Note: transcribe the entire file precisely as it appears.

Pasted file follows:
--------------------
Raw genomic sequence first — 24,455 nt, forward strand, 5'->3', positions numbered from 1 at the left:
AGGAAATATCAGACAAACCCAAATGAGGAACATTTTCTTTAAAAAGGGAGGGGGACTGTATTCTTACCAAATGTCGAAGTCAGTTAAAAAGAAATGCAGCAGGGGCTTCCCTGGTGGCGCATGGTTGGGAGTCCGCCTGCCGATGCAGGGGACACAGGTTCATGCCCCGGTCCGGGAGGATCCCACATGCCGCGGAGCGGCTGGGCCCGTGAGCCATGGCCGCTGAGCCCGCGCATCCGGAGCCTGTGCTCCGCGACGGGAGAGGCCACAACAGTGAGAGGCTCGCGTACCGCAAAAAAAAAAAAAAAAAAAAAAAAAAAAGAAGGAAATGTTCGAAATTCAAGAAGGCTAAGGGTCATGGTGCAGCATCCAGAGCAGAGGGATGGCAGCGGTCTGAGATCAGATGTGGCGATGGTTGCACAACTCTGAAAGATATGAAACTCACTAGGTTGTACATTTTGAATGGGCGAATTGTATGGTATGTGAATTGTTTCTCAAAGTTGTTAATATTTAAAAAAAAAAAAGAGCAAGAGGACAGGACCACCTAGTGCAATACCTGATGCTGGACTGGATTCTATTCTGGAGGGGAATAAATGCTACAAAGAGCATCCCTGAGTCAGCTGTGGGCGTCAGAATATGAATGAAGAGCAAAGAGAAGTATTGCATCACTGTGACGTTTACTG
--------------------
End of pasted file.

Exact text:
Raw genomic sequence first — 24,455 nt, forward strand, 5'->3', positions numbered from 1 at the left:
AGGAAATATCAGACAAACCCAAATGAGGAACATTTTCTTTAAAAAGGGAGGGGGACTGTATTCTTACCAAATGTCGAAGTCAGTTAAAAAGAAATGCAGCAGGGGCTTCCCTGGTGGCGCATGGTTGGGAGTCCGCCTGCCGATGCAGGGGACACAGGTTCATGCCCCGGTCCGGGAGGATCCCACATGCCGCGGAGCGGCTGGGCCCGTGAGCCATGGCCGCTGAGCCCGCGCATCCGGAGCCTGTGCTCCGCGACGGGAGAGGCCACAACAGTGAGAGGCTCGCGTACCGCAAAAAAAAAAAAAAAAAAAAAAAAAAAAGAAGGAAATGTTCGAAATTCAAGAAGGCTAAGGGTCATGGTGCAGCATCCAGAGCAGAGGGATGGCAGCGGTCTGAGATCAGATGTGGCGATGGTTGCACAACTCTGAAAGATATGAAACTCACTAGGTTGTACATTTTGAATGGGCGAATTGTATGGTATGTGAATTGTTTCTCAAAGTTGTTAATATTTAAAAAAAAAAAAGAGCAAGAGGACAGGACCACCTAGTGCAATACCTGATGCTGGACTGGATTCTATTCTGGAGGGGAATAAATGCTACAAAGAGCATCCCTGAGTCAGCTGTGGGCGTCAGAATATGAATGAAGAGCAAAGAGAAGTATTGCATCACTGTGACGTTTACTG